Study reveals new functions of the hippocampus

31 October 2017

Hong Kong scientists have made a breakthrough in their four-year research on the connectivity of brain functions and how this may help in the early diagnosis and treatment of brain diseases.

The human brain only accounts for 2% of the total body weight, yet it consumes about 20% of the total body’s energy demand. Despite its importance, it is one of the least understood organs of the body.

A research team led by Professor Ed X Wu (Croucher Senior Research Fellowship 2012) of the Department of Electrical and Electronic Engineering at the University of Hong Kong found that the hippocampus, a horseshoe-shaped structure in the middle of the brain that helps process long-term memory, was one of the drivers behind how different brain parts communicate with each other. The team’s findings have advanced our fundamental understanding of the origins and roles of brain-wide functional connectivity.

Different parts of the brain are always talking to each other and they are massively interconnected, but there is very limited knowledge about the brain circuit, its network and how it actually works

During the research, the team conducted experiments on rodents, which have a similar brain structural connectivity to humans.

The technique adopted by the team consists of optogenetics, pharmacological neuromodulation and functional magnetic resonance imaging (fMRI). Optogenetics is a neuromodulation method that uses a combination of techniques from optics and genetics to control the activities of individual neurons in living tissues. Pharmacological neuromodulation uses drugs to manipulate the activities of neurons. fMRI is a large-view non-invasive imaging technique for detecting brain-wide activations. 

Researchers can make use of fMRI to visualize whole brain activity in response to different optogenetic stimulation and pharmacological manipulations.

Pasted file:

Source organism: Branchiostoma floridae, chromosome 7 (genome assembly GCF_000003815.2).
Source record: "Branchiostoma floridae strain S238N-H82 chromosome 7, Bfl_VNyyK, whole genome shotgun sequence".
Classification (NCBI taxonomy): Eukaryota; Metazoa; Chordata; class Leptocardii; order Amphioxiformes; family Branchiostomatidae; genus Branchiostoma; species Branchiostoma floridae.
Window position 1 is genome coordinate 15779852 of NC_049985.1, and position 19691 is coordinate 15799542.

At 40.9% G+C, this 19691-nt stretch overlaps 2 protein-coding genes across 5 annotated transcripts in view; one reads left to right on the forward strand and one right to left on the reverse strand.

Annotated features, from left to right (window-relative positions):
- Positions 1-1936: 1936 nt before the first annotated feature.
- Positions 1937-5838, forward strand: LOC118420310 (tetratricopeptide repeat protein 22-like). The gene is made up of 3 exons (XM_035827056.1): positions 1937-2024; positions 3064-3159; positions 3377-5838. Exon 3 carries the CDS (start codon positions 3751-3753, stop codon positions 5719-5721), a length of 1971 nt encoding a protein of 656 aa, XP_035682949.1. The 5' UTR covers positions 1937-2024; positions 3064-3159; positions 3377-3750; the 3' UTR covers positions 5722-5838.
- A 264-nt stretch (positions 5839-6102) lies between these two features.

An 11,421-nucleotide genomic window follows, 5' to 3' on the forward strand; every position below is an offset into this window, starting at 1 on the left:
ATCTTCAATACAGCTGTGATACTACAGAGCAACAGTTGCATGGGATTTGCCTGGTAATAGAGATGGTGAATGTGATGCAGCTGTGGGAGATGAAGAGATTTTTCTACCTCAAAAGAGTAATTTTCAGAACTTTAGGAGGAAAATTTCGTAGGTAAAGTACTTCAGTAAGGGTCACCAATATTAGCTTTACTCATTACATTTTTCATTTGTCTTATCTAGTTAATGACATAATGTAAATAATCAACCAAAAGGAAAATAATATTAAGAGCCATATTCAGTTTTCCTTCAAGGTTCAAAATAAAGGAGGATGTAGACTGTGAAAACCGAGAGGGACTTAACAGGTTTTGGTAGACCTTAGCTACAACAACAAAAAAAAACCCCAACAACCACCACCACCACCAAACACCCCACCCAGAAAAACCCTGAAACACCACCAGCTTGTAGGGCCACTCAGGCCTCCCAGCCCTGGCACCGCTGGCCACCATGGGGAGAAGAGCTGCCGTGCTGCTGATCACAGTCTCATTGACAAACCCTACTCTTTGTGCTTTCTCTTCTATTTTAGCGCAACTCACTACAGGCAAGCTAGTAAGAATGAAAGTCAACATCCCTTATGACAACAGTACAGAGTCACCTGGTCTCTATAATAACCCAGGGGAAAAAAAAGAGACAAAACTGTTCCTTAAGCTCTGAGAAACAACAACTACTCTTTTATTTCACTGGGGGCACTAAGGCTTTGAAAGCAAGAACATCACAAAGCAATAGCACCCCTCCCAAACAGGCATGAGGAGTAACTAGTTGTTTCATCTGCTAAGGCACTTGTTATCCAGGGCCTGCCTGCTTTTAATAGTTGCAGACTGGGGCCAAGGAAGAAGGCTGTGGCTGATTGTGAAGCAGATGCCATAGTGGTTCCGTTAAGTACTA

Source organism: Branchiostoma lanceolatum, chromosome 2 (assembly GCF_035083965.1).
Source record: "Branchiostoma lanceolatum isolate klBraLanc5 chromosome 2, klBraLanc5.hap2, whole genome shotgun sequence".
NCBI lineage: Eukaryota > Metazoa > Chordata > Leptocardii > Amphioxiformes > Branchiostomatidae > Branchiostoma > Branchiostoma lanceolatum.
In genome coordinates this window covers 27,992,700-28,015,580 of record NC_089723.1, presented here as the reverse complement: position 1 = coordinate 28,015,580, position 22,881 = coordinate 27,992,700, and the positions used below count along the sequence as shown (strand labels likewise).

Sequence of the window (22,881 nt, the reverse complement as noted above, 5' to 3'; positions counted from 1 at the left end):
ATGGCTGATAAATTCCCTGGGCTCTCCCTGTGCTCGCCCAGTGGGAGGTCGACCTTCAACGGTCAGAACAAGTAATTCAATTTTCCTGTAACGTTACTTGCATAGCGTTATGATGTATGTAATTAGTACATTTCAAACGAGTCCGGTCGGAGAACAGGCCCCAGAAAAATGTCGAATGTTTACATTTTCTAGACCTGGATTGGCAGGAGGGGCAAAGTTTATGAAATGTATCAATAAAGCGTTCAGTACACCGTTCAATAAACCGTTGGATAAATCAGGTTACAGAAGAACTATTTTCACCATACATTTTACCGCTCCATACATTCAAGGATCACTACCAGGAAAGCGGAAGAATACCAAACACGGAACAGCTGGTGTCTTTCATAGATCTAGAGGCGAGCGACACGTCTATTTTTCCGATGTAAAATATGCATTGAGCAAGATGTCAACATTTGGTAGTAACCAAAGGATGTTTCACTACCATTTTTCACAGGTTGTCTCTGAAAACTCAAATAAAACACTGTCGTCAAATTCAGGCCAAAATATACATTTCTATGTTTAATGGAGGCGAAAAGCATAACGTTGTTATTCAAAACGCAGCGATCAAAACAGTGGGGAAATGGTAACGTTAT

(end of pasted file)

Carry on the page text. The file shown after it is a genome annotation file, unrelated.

With the synergistic combination of the three technologies, the team was able to prove that introducing low frequencies to the hippocampus could increase its connectivity with other parts of the cerebral cortex, the outermost layer of the brain known as a high-powered processor responsible for memory, consciousness and five senses. The research also showed that low frequency stimulation can enhance visual processing by 20 percent in rats.

The breakthrough could potentially help earlier diagnosis and treatment of brain disorders such as Alzheimer’s disease, depression and autism. Patients with Alzheimer’s have reduced functional connectivity between the left and right parts of the hippocampus, but more research is needed to prove further correlations.

Research has already shown that electrical stimulation of the brain can reduce hand tremors of patients with Parkinson’s disease, a degenerative brain disorder that impairs movements.

According to the team, clinical trials were being conducted with optogenetics and it could be a targeted method to treat brain disorders soon.

The research was published in international academic journal Proceedings of the National Academy of Sciences of the United States of America in August. 


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